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Management Options for Patients With GERD and Persistent Symptoms on Proton Pump Inhibitors: Recommendations From an Expert Panel

Yadlapati, Rena MD, MSHS1; Vaezi, Michael F. MD, PhD2; Vela, Marcelo F. MD3; Spechler, Stuart J. MD4; Shaheen, Nicholas J. MD, MPH5; Richter, Joel MD6; Lacy, Brian E. MD, PhD7; Katzka, David MD8; Katz, Philip O. MD9; Kahrilas, Peter J. MD10; Gyawali, Prakash C. MD11; Gerson, Lauren MD, MSc12,†; Fass, Ronnie MD13; Castell, Donald O. MD14; Craft, Jenna MPH10; Hillman, Luke MD15; Pandolfino, John E. MD, MS10

American Journal of Gastroenterology: July 2018 - Volume 113 - Issue 7 - p 980–986
doi: 10.1038/s41395-018-0045-4
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BACKGROUND: The aim of this study was to assess expert gastroenterologists' opinion on treatment for distinct gastroesophageal reflux disease (GERD) profiles characterized by proton pump inhibitor (PPI) unresponsive symptoms.

METHODS: Fourteen esophagologists applied the RAND/UCLA Appropriateness Method to hypothetical scenarios with previously demonstrated GERD (positive pH-metry or endoscopy) and persistent symptoms despite double-dose PPI therapy undergoing pH-impedance monitoring on therapy. A priori thresholds included: esophageal acid exposure (EAE) time >6.0%; symptom-reflux association: symptom index >50% and symptom association probability >95%; >80 reflux events; large hiatal hernia: >3 cm. Primary outcomes were appropriateness of four invasive procedures (laparoscopic fundoplication, magnetic sphincter augmentation, transoral incisionless fundoplication, radiofrequency energy delivery) and preference for pharmacologic/behavioral therapy.

RESULTS: Laparoscopic fundoplication was deemed appropriate for elevated EAE, and moderately appropriate for positive symptom-reflux association for regurgitation and a large hiatal hernia with normal EAE. Magnetic sphincter augmentation was deemed moderately appropriate for elevated EAE without a large hiatal hernia. Transoral incisionless fundoplication and radiofrequency energy delivery were not judged appropriate in any scenario. Preference for non-invasive options was as follows: H2RA for elevated EAE, transient lower esophageal sphincter relaxation inhibitors for elevated reflux episodes, and neuromodulation/behavioral therapy for positive symptom-reflux association.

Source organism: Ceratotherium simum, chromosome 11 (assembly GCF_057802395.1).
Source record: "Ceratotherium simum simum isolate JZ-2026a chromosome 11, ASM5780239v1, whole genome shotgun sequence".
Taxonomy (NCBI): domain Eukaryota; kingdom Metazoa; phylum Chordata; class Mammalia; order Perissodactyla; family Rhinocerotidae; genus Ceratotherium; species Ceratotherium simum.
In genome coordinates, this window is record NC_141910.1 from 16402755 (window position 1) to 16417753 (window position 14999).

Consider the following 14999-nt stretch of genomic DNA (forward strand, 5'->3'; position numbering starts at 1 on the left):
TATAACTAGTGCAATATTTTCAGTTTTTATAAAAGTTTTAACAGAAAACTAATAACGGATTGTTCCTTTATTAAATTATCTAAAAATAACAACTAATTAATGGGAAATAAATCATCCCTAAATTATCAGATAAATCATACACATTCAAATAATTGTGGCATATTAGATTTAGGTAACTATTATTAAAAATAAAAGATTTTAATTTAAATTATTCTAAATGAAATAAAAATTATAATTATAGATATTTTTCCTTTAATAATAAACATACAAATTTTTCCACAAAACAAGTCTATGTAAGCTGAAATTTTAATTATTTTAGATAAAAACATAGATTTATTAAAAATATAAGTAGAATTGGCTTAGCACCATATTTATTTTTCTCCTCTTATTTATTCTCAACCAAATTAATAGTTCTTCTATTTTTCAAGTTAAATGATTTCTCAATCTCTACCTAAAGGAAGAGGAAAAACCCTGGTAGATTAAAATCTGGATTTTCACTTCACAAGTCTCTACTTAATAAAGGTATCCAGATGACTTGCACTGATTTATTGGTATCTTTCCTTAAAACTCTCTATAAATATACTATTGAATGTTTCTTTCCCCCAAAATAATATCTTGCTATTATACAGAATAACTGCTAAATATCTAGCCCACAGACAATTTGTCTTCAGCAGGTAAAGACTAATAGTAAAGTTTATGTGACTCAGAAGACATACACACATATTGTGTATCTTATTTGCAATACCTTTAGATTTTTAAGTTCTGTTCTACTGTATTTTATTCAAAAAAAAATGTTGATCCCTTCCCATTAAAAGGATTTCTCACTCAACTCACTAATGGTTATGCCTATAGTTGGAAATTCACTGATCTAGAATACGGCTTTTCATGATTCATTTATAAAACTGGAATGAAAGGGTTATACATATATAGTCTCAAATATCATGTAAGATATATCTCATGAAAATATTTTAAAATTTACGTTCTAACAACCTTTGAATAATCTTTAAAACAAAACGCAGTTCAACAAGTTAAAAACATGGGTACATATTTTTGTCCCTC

CONCLUSION: For treatment of PPI unresponsive symptoms in proven GERD, expert esophagologists recommend invasive therapy only in the presence of abnormal reflux burden, with or without hiatal hernia, or regurgitation with positive symptom-reflux association and a large hiatus hernia. Non-invasive pharmacologic or behavioral therapies are preferred for all other scenarios.

1Anschutz Medical Campus, University of Colorado, Aurora, CO, USA. 2Vanderbilt Medical Center, Nashville, TN, USA. 3Mayo Clinic, Scottsdale, AZ, USA. 4Baylor Health Care System, Dallas, TX, USA. 5University of North Carolina, Chapel Hill, NC, USA. 6University of South Florida, Tampa, FL, USA. 7Dartmouth Hitchcock Medical Center, Lebanon, NH, USA. 8Mayo Clinic, Rochester, MN, USA. 9Weill Cornell Medical Center, New York, NY, USA. 10Northwestern University, Chicago, IL, USA. 11Washington University, St. Louis, MO, USA. 12California Pacific Medical Center, San Francisco, CA, USA. 13Metro Health Medical Center, Cleveland, OH, USA. 14Medical University of South Carolina, Charleston, SC, USA. 15University of Wisconsin, Madison, WI, USA.

Deceased.

Correspondence: R.Y. (email: Rena.yadlapati@ucdenver.edu)

SUPPLEMENTARY MATERIAL accompanies this paper at http://links.lww.com/AJG/A240, http://links.lww.com/AJG/A241

Received 20 November 2017; accepted 10 February 2018; Published online 24 April 2018

© The American College of Gastroenterology 2018. All Rights Reserved.
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